Last Wednesday morning, I had the pleasure of attending the commencement ceremony of Deering High School’s class of 2017. As a member of Deering High’s nearly all-white class of 1984, I was struck by the change in the school’s demographics. Graduating alongside my nephew and some students who could well have been my classmates’ children were young men and women whose origins were far from Maine.

One of them, Dylantha Musonerwa, told the audience about leaving Burundi with her mother and two siblings in 2008, a wrenching but lifesaving departure that brought them to Portland, and Dylantha eventually to Deering. It was clear that the confident speaker at the podium has already contributed much to her community and will continue to do so.

In introducing her, Principal Ira Waltz told those assembled that these students of the class of 2017 had taught him many lessons. One is the truth that “a person’s race, ethnicity or accent is no indication of ability.”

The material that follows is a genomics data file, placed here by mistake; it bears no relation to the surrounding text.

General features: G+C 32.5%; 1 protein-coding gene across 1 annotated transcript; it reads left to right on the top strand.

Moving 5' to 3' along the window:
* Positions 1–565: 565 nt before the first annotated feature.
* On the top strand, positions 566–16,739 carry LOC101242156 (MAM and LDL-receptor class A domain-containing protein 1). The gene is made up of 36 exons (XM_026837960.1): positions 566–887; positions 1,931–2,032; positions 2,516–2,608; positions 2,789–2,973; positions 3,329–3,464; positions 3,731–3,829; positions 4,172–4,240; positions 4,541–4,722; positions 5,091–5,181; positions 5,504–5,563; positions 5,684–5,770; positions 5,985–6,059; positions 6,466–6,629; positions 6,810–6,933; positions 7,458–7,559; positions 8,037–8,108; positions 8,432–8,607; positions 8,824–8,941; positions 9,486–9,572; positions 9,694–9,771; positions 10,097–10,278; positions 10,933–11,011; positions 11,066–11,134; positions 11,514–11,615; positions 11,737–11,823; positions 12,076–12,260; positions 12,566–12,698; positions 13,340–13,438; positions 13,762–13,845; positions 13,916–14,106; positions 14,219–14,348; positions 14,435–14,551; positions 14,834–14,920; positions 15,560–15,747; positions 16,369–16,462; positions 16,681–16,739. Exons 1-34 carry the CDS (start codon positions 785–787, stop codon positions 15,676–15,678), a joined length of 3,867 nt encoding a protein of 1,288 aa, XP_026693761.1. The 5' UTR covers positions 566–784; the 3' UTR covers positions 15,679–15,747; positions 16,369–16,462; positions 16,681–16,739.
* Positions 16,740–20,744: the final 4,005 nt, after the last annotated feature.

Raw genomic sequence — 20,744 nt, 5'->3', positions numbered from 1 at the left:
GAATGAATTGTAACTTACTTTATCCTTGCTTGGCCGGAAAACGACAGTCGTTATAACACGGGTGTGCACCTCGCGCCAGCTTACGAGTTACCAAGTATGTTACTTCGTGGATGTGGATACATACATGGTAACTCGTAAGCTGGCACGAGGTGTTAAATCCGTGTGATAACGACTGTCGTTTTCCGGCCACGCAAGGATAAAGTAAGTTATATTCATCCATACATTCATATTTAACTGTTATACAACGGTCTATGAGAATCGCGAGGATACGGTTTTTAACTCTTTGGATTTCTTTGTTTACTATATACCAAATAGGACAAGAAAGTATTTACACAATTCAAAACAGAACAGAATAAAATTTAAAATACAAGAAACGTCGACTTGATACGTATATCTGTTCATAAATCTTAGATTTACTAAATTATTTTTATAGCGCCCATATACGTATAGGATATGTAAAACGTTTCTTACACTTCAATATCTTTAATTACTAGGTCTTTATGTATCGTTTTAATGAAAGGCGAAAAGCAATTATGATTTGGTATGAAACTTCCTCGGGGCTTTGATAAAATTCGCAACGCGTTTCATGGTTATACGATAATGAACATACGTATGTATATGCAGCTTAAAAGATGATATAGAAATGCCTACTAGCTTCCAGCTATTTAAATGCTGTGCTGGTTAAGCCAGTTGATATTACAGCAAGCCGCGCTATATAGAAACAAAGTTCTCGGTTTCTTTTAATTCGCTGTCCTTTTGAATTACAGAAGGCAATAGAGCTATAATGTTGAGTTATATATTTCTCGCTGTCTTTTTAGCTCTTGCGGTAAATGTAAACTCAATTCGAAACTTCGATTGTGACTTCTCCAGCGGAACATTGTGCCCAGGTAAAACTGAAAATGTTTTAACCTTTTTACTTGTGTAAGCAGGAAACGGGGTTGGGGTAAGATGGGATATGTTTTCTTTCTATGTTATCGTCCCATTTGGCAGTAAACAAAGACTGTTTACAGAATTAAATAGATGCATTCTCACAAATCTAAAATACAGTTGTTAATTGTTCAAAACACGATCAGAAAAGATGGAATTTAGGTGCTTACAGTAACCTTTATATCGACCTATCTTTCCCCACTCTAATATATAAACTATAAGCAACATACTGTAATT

No argument with that here. But as Waltz congratulated the students in a series of languages that included Arabic, French, Somali, Tagalog and Vietnamese, it occurred to me that it is also true that the vigorous diversity of Deering High’s class of 2017 contributes to a collective richness of experience, skill and talent that my far more monocultural classmates and I couldn’t have imagined. If these students are the future of Maine and the United States, then it’s looking pretty good.

Vicky Smith

South Portland

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